2018 was the 21st warmest year since 1900 - Met Éireann

Wettest place in the Republic was Leenane Co Galway, according to climate statement 2018

Killary Harbour near Leenane which had the highest total rainfall in the Republic last year at 3,024.2 mm. Photograph: Fáilte Ireland

Killary Harbour near Leenane which had the highest total rainfall in the Republic last year at 3,024.2 mm. Photograph: Fáilte Ireland

 

The year 2018 ranks as having the 21st warmest average air temperature since 1900, according to Met Éireann’s Annual Climate statement published on Tuesday.

The Climate Statement 2018 also showed that, of the 25 warmest years for average air temperatures since 1900, 17 occurred since 1990.

Met Éireann measures temperatures on a minute-by-minute basis across the Republic, and average temperatures by station and by year can be calculated.

It said the rate of increase in air temperature in the Republic was “consistent with the global trend which showed the mean temperature has increased by one degree centigrade, since pre-industrial times”.

Globally, Met Éireann said the physical signs and socio-economic impacts of climate change were “accelerating as record greenhouse gas concentrations drive global temperatures towards increasingly dangerous levels”.

In Ireland, Met Éireann said extreme events included Storm Eleanor on January 2nd and 3rd. The storm brought widespread coastal flooding and the highest 10-minute windspeed was 107 km/h.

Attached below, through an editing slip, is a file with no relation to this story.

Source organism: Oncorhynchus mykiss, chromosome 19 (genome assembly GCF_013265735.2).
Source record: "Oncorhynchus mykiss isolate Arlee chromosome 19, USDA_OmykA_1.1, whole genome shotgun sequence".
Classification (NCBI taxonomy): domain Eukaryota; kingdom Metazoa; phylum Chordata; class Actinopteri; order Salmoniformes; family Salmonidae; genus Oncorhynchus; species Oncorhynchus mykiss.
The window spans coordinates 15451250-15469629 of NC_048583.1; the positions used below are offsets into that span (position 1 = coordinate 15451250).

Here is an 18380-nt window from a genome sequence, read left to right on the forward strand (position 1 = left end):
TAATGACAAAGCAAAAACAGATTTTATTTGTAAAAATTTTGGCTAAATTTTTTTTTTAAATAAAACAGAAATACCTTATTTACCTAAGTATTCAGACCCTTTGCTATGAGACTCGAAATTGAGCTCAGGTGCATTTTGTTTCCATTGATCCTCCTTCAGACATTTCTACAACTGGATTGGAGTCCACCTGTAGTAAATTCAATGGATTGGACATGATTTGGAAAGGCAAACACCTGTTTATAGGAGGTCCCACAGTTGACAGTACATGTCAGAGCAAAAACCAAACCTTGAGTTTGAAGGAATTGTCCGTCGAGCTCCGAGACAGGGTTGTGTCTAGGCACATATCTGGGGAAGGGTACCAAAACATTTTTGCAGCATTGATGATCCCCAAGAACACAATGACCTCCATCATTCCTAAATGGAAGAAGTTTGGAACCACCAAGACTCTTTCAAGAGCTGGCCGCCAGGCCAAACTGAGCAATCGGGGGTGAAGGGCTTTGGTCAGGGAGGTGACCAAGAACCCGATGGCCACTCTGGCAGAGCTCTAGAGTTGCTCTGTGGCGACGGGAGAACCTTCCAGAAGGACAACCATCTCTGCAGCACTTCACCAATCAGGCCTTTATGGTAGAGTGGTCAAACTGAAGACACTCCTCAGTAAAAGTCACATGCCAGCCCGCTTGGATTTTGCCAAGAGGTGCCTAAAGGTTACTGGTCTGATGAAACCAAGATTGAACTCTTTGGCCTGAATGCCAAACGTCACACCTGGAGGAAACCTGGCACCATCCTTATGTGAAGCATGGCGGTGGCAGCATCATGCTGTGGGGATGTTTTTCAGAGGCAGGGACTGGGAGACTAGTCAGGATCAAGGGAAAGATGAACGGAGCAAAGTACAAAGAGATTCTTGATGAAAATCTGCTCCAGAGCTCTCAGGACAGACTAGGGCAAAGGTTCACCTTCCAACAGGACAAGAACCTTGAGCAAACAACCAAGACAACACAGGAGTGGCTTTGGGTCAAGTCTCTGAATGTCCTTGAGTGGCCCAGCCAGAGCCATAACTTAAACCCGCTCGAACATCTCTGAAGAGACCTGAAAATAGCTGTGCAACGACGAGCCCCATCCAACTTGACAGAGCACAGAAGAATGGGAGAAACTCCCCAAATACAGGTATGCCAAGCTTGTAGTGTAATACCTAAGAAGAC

The wettest place in the Republic was Leenane Co Galway, where the highest total rainfall was 3,024.2 mm. The highest daily rainfall was 119.9mm at Gernapeka, Co Cork on November 13th.

The highest air temperature was 32 degrees recorded at Shannon Airport on June 28th. This was the highest temperature experienced since 1946.

One of the most severe snow falls in recent years, from February 27th to March 3rd, coincided with Storm Emma from March 2nd. The results included record low temperatures in several locations.

However the summer of 2018 was one of the hottest and driest on record with heatwave and drought conditions, water restrictions and a fodder crisis. Fifteen weather stations recorded heatwave conditions and 21 stations recorded drought conditions during the summer.

In September it was the turn of Storm Ali which arrived with guests of up to 146 km/h and sustains winds of 115 km/h recorded at Mace Head in Co Galway.

In addition, less severe storms which visited during the year included Storm Fionn on January 16th; Storm Georgina on January 23rd/24th; Hector on June 14th; Callum on October 11th/12th; Diana on November 28th and Deirdre on December 15th.

The highest number of hours of daily sunshine was 16.5 hours at Malin Head in Co Donegal on June 28th, the highest daily total since 1955.

A maximum significant wave height 15 metres was recorded during storm Fionn on January 16th/17th.

According to Met Éireann the year began “unsettled” and continued unsettled through April, becoming “changeable” in early May, but “warm and sunny” by June - with the exception of the visit of Storm Hector.

July was warm and dry but changeable weather returned near the end of the month and continued in the north and west in August. September and October were described as “cool and dry” . It was mild and unsettled for most of November and Atlantic westerlies dominated during December.